Prime Minister Justin Trudeau and Foreign Affairs Minister Chrystia Freeland speak at a press conference in Ottawa on Thursday, May 31, 2018. .THE CANADIAN PRESS/ Patrick Doyle

A look at the numbers behind Ottawa’s tariff reprisal against Trump

Canada is imposing dollar-for-dollar tariff “countermeasures” on up to $16.6 billion worth of U.S. imports

The sweeping Canadian retaliation against Donald Trump’s steel and aluminum tariffs has been carefully crafted in hopes of hitting the U.S. president where it hurts.

Prime Minister Justin Trudeau’s counter-tariffs will take effect Sunday — a month after the Trump administration slapped duties on U.S. steel and aluminum imports from Canada and other allies.

Canada’s response is set to include imposing tariffs on selected consumer products that come from a wide range of sectors — from beer kegs, to ballpoint pens, to maple syrup.

Ottawa released a preliminary list of the targeted items a few weeks ago. On Friday, it will post its finalized lineup of items that will be hit by Canadian tariffs.

Here’s a rundown of some of the states and products in the crosshairs of the retaliatory measures using Canadian government numbers. The figures are based on 2017 data from Statistics Canada and the U.S. Census Bureau.

Related: Trump’s calling Trudeau ‘dishonest and weak’ sparks calls for calm

Related: Trudeau says he can’t imagine Trump damaging U.S. by imposing auto tariffs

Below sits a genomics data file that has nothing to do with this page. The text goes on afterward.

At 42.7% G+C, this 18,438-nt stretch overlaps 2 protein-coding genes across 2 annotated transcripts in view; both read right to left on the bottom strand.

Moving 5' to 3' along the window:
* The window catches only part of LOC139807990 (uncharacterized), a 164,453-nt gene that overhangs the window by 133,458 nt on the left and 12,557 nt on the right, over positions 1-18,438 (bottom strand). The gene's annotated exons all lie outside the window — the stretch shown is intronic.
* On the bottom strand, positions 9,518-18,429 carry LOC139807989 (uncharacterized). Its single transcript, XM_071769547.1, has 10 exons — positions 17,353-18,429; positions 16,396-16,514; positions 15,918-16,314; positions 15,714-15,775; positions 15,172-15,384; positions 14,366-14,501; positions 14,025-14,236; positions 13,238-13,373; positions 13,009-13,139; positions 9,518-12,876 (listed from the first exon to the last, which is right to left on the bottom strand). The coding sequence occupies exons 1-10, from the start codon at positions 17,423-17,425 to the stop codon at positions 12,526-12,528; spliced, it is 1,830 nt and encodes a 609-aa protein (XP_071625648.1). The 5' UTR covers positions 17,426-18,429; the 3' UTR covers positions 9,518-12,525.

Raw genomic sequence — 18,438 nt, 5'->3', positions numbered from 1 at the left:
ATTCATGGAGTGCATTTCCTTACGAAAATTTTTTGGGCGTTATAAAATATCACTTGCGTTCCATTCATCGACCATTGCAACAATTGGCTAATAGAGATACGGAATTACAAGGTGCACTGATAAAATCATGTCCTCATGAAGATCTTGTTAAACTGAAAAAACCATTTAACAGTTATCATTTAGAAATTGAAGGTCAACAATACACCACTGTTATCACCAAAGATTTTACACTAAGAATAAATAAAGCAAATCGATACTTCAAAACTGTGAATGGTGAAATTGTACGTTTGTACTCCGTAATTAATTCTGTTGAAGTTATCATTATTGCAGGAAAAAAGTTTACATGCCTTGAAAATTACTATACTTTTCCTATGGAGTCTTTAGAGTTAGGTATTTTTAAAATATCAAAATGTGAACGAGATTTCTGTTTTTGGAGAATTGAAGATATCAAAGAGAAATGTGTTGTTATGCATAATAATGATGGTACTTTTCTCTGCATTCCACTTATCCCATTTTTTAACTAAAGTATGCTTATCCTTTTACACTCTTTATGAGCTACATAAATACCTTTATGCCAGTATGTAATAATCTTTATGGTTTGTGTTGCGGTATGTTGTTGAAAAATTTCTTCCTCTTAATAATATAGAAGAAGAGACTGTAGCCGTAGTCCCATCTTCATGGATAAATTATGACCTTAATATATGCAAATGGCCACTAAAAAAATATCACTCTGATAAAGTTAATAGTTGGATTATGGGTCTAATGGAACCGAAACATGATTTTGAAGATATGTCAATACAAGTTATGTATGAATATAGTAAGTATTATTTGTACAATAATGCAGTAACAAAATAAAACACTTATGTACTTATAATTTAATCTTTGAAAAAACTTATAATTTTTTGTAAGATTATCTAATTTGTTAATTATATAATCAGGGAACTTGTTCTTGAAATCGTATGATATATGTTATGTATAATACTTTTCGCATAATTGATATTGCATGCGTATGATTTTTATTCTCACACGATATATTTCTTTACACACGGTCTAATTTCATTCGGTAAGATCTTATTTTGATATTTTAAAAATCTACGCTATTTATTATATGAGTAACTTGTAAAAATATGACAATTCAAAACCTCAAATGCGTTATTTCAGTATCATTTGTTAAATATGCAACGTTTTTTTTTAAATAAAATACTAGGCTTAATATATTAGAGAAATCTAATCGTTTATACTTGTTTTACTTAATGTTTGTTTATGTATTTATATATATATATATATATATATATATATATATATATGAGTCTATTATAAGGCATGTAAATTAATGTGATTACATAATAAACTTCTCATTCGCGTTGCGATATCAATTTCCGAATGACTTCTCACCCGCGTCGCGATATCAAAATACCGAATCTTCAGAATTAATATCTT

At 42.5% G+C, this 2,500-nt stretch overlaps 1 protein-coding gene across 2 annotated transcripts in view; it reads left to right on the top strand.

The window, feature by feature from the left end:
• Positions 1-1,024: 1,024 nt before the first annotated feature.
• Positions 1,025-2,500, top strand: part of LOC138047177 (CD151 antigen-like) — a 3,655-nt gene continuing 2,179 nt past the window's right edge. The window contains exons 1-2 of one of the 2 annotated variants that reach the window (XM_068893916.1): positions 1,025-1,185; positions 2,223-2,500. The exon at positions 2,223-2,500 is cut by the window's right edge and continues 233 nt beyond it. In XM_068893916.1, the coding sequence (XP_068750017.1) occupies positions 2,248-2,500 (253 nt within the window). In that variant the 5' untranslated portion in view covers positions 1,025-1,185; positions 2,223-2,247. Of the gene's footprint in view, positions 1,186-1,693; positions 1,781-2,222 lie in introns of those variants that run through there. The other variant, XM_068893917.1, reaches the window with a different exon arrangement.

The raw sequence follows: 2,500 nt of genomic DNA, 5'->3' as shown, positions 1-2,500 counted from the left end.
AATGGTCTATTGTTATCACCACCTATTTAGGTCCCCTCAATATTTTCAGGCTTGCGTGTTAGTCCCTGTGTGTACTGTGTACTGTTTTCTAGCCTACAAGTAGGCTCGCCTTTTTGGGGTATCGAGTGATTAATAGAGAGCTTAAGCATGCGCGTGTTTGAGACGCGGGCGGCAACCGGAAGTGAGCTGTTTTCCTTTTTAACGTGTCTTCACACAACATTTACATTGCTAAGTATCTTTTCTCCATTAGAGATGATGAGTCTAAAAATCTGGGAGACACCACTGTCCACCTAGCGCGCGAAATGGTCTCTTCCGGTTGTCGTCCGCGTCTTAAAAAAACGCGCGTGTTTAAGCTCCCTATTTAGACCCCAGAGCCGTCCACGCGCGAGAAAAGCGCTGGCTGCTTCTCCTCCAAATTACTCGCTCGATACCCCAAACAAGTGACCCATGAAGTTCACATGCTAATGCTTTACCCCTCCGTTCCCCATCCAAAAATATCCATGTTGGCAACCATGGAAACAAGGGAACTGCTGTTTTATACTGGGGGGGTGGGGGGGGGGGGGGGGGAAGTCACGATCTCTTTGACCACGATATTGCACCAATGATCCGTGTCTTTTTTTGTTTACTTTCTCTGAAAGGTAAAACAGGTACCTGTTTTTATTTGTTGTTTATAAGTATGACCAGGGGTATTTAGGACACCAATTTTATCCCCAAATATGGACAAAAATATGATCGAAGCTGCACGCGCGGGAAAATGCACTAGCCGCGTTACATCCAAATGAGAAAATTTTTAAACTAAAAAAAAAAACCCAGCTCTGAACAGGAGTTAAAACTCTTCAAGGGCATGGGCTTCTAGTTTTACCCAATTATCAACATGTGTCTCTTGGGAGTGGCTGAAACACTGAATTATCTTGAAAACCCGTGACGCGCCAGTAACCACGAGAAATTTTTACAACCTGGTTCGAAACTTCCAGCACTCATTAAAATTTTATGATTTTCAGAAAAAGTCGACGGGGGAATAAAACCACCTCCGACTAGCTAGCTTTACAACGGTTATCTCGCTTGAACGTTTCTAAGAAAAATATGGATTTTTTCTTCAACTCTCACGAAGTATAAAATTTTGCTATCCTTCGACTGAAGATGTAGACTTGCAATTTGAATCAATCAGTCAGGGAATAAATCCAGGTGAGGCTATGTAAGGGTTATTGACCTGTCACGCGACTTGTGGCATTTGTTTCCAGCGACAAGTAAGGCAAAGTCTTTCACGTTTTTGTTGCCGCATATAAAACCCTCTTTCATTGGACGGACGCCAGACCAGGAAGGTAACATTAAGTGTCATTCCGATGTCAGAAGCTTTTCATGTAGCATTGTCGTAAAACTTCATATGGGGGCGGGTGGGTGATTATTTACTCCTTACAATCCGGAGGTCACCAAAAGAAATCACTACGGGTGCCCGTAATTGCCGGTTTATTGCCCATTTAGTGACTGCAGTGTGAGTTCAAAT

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Some of the states set to be hit hardest by Canada’s tariffs, based on how much of the targeted consumer products they shipped north in 2017:

  • Ohio — $1.3 billion
  • New York — $1.2 billion
  • Illinois — $1 billion
  • Wisconsin — $903 million
  • Pennsylvania — $761 million
  • Washington — $688 million
  • California — $635 million
  • Michigan — $573 million
  • Tennessee — $517 million

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Value of 2017 imports from U.S. for some of the products targeted by Canada’s preliminary tariffs:

  • Herbicides — $1.13 billion
  • Motorboats, rowboats, canoes and other pleasure boats — $646 million
  • Coffee, roasted — $525 million
  • Mayonnaise, salad dressing, mixed condiments — $522 million
  • Fungicides — $418 million
  • Ketchup and other tomato sauces — $264 million
  • Organic facewash — $229 million
  • Beer kegs — $216 million
  • Soups and broths — $204 million
  • Whiskey — $62 million
  • Maple sugar and maple syrup — $17 million
  • Ballpoint pens — $3.5 million

Andy Blatchford and Mike Blanchfield, The Canadian Press

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